The Real Deal New York

Boutique breakthroughs

Ranks shift as newcomer firms continue hiring spree

June 01, 2012
By Leigh Kamping-Carder


Core CEO Shaun Osher

In the world of Manhattan boutique firms, a new company is king.

For the first time since The Real Deal started ranking boutique firms in 2009, the seven-year-old brokerage Core knocked the venerable Upper East Side brokerage Leslie J. Garfield & Co. from its continuous perch atop the firms with the highest dollar volume of listings.

Both Core and Garfield have more listings than they did last year at this time, according to TRD’s research. But Core’s 99 Manhattan residential listings are worth a total of $244.7 million, an increase of almost 41 percent from $173.6 million last year at this time. Meanwhile, Garfield’s 23 listings are worth $182.4 million, down 15.3 percent from $215.3 million last year.

Collectively, the 358 agents working at the top dozen boutique firms had 271 Manhattan residential properties listed for sale, totaling nearly $874 million, when TRD collected the data from listing provider Online Residential in early May. That’s up from last year, when the top dozen firms had 276 agents who shared 231 listings worth a total $690.4 million.

“The size of the company doesn’t matter,” Core CEO Shaun Osher said of his firm. “It’s actually the power that we have in our listings.”


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Jed Garfield, owner of Leslie J. Garfield, expressed disappointment that the firm his father founded in 1972 was no longer No. 1, but he also said the company generated more revenue than ever last year, with several megasales. (In the last year, the firm’s deals have included the $23 million sale of Irish financier Derek Quinlan’s townhouse at 20 East 64th Street and the $15.5 million sale of 21 East 70th Street.)

Two agents left the firm during that time — one for a wind power software company and another for Prudential Douglas Elliman — trimming the ranks down to eight agents, including Leslie Garfield, who is no longer working full-time as a broker.

“Hopefully you do one thing better than 99 percent of the other people out there, and I think we still do that,” Garfield said.

That one thing involves brokering the sales of high-priced Upper East Side and Upper West Side townhouses, including multifamily townhouses. The firm’s priciest listing is the $30 million, seven-story residence at 12 East 96th Street, marketed as a single-family home, that currently houses an Italian private school.

In contrast, Core’s sales business runs the gamut from Harlem to the Financial District and from co-ops to new-construction condos. Indeed, it appears to be Core’s handling of sales at several new developments that propelled the company from its long-occupied No. 2 spot, according to TRD’s analysis of the firm’s listings.

In November, Core took over sales at 1280 Fifth Avenue, developed by Brickman, from Brown Harris Stevens and Nancy Packes Inc. It later rechristened the 116-unit tower One Museum Mile and launched an advertising campaign with the tagline, “Art appreciates.”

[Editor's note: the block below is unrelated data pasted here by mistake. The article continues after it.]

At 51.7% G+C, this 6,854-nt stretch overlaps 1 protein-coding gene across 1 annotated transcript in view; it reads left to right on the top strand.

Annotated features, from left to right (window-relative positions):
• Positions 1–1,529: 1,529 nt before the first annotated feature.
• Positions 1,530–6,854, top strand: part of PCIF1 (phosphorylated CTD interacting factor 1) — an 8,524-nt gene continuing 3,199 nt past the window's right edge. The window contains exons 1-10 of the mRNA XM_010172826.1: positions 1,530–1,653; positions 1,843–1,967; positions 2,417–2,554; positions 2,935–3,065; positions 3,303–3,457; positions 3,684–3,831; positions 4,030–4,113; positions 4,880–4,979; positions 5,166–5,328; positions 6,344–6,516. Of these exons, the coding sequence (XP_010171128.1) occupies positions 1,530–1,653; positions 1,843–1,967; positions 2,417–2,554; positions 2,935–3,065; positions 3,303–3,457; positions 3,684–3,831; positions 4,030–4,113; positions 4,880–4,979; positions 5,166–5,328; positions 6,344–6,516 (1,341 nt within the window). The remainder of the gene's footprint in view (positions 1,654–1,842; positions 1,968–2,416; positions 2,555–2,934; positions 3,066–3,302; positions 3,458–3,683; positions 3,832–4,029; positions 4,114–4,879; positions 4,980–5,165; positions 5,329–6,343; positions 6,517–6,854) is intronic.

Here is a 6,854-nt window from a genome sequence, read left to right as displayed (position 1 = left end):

Core brokers Tom Postilio, Natalie Rakowski and Parul Brahmbhatt have 18 of the units on the market at the moment, asking a combined $38.7 million, including an eight-bedroom combination unit priced at about $7.2 million.

The brokerage also has multiple listings at two Chelsea developments — the Cammeyer and 350W16th — as well as a townhouse at 38 Bethune Street in the West Village listed at almost $15 million. The firm is also “imminently” planning to list $500 million worth of condos at the 53-unit Walker Tower in Chelsea, Osher said.

More visibility

Since 2010, Core brokers have appeared alongside Warburg Realty and Gumley Haft Kleier brokers on HGTV’s hit show “Selling New York,” which Osher said has given the firm a platform to showcase its brand and its agents.

“But with respect to our business, our business model is not affected by the TV show,” he said.

Still, the show has increased Core’s visibility “tremendously,” said fellow cast member Michele Kleier, president and chair of Gumley Haft Kleier.

Kleier, too, is reaping the rewards of her star turn, along with daughters and fellow “Selling New York” stars Sabrina Kleier-Morgenstern and Samantha Kleier-Forbes.

Although the brokerage once again had the third-highest dollar volume of listings, Gumley Haft Kleier increased its listings value by 34.4 percent to $113.2 million. (Kleier said the total was closer to $129 million.)

But she said the increased visibility that comes from TV is especially beneficial for a firm like Core, which counts so many more developers among its clientele. In contrast, developers typically bring in Gumley Haft Kleier to market one-off trophy properties in their projects, as Two Trees Management did with the penthouse in the Clocktower Building in Dumbo.

“It’s extremely helpful for a [brokerage] that focuses on new construction because developers love to be on the show and certainly want the exposure,” she said, noting that the private sellers who make up the bulk of her firm’s clientele may see the show’s publicity as a liability.

Gumley Haft Kleier’s agent count dropped by three to 36, which Kleier said is consistent with her plan to keep her firm at 40 agents or less. “We’re very selective because we work in an atmosphere where everybody works very closely together,” Kleier said.

Osher said he has also committed to limiting the size of his firm, while imposing rigorous standards for agents.

In the last year, this approach has sometimes given the impression that Core had a revolving door, as an influx of new talent — including Prudential Douglas Elliman’s Lawrence Rich and Halstead Property’s Ivana Tagliamonte — joined the firm and left within a few months.

Adding to the uproar, Osher abruptly replaced Mark Ripka, his well-liked managing director of sales, with Reba Miller,  head of the eponymous brokerage.